What I learned in 2017 from exhaustion and related inelegance

#1 What 2017 taught about boundaries and working at a large urban church:

Stress can still affect your health even when God is technically your boss.

Many structural and cultural shifts were underworks at my employer and personal church community Foundry UMC, a thriving Methodist church a few blocks from the White House. The staff and congregation were in what felt like a perpetual all-hands-on-deck mode especially since the outcomes of the 2016 presidential race (…the sermon Pastor Ginger preached a few days after that election gives incredible insight and encouragement…if your journey craves it!).

The work was a purposeful, spiritual dream, especially in hospitality. We’d work together in community to support disadvantaged and homeless neighbors or offer adult discipleship classes about many social justice topics, inclusive Christian beliefs, or fragile political culture. We’d share strong solidarity with LGBTQI neighbors and immigrants. So much more.

“God as boss is a noble thing!” the thought would float my mind sometimes during particularly stressful deadlines, or when passionate (well meaning) folks would approach me on my days off to help on work-related matters. My boundary setting skill wasn’t the most clear, at all.

The nobility began to transform into weariness but I didn’t fully recognize it. My husband started to comment that he would hear me say “I’m so tired” almost daily. Effects from physical and mental depletion continued (but without a vigilant, self-caring response from myself): lack of focus, ongoing frustration, ongoing anxiety, lack of restfulness from sleep, indifference, general irritation at professional hospitality projects and colleagues that were once held dear.

Then…

The turning point:

In a moment of raging dramatic angst-filled release – I screamed at my boss through various expletives and explosive (CRANKY) critique. It would be now a hilarious story if my exhausted viciousness wasn’t quite so uncontrolled, let alone unloving.

The next day, the exhausted anxious (humbling! awkward!) episode occurred again offsite when en route to work. It was the most vulnerable, strained episode of head pain, harsh breathing, dizziness, and the shakes. After an ambulance ride to the ER, it became clear that vast exhaustion was in the driver’s seat and mounting anxious depression was on the rise.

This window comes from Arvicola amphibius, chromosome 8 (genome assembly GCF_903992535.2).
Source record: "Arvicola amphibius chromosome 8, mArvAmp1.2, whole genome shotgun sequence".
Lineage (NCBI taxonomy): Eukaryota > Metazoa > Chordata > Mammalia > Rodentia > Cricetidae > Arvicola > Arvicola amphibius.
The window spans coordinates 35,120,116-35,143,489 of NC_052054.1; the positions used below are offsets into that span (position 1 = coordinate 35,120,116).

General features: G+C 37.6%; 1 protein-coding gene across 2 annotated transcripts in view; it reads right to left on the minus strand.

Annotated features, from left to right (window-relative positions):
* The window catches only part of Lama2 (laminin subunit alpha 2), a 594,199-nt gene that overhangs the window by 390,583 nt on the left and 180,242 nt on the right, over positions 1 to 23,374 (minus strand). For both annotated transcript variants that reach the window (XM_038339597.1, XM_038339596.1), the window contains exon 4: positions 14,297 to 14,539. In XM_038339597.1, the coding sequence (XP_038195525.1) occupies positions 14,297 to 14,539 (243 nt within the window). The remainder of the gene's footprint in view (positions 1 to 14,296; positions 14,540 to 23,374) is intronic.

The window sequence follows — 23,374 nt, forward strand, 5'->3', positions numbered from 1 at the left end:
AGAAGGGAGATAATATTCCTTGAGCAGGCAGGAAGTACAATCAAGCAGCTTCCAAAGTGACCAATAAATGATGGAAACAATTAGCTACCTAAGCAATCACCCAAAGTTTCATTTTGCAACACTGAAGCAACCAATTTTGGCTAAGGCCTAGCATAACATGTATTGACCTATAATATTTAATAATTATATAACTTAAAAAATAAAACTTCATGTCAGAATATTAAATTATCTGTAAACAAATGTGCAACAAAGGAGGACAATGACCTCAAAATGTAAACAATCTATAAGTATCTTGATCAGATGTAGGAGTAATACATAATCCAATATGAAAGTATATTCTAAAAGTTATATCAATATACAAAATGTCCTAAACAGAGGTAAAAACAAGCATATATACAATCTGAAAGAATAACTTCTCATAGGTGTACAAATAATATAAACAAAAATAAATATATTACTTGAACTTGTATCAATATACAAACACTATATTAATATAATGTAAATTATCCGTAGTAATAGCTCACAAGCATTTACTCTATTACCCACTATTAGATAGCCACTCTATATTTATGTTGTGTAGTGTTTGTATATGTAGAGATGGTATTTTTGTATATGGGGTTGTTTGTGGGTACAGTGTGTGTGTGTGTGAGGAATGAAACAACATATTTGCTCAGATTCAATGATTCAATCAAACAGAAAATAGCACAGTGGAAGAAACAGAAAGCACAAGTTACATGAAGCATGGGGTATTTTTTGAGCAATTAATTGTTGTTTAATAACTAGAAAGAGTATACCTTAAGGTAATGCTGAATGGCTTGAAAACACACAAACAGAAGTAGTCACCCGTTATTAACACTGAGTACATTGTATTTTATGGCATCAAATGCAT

Outcome:

It was time to transition off church staff, rest up, heal up, and start anew in hospitality and storytelling work in a different dynamic.

Holy Cow 2017 taught my ego that working for a religious organization still demands vigilant self-care, better boundary setting, and moderation of pace.  Just because God’s the boss doesn’t mean ignoring one’s capacity to set healthy boundaries!

#2  What the year taught about creative avoidance:

Procrastination on personal projects (that you aren’t paid for except by passion for creative journey) causes as much fatigue and anxiety as procrastinating on work you get paid for.

It seems more obvious now that work which espouses one’s commitment warrants …committed attention. It does not matter whether that commitment stems from our heartfelt self-will and passion or from a boss that pays one’s salary. Once the commitment is self-administered — then action should simply commence; production should simply begin; …all the “don’t hold back” attitude should ideally ignite as a natural response to said commitment.

Argh to the wise “should” mentality!

Even still with hindsight – after outlining an on-the-bucket-list dream storytelling project recently, I sat on it for at least a month. As in, there was zero movement forward on it!

I’d rebel against the very project my heart had longed to do. Any and all randomness became the priority (vs actually asserting head on this storytelling work). Literally far less timely research projects would capture my focus, or a new yoga routine or meet ups with people that could’ve been easily postponed.

The turning point:

After about five weeks of this – sleeping patterns got rocky and inconsistent. A general internal hum made of both tiredness and an angst-ridden edge set in. Then an article found its way to my eyeballs about the negative effects of procrastination: it increases sleep debt and thus anxiety and fatigue (pausing to gulp that truth down).

Outcome:

After eventually asserting the project head on and finishing it – a distinct, more regulated steadiness returned in sleep patterns and inner contentment.

The work, tackled head on without restraint, will set the soul (and healthy sleeping habits!) free.

#3  What the year taught overall about fatigue:

Habitual tiredness does not equate to winning an award in workplace martyrdom.

Gently closing thoughts here with a neighborly reminder:  Beware of work martyr culture and mentality.

Here’s to you and an awesome, “all in” 2018 with lots of blessings and purpose, results, renewal, constant self-care, and patience.

Photo: “Napping” by Paula Gimeno licensed under Creative Commons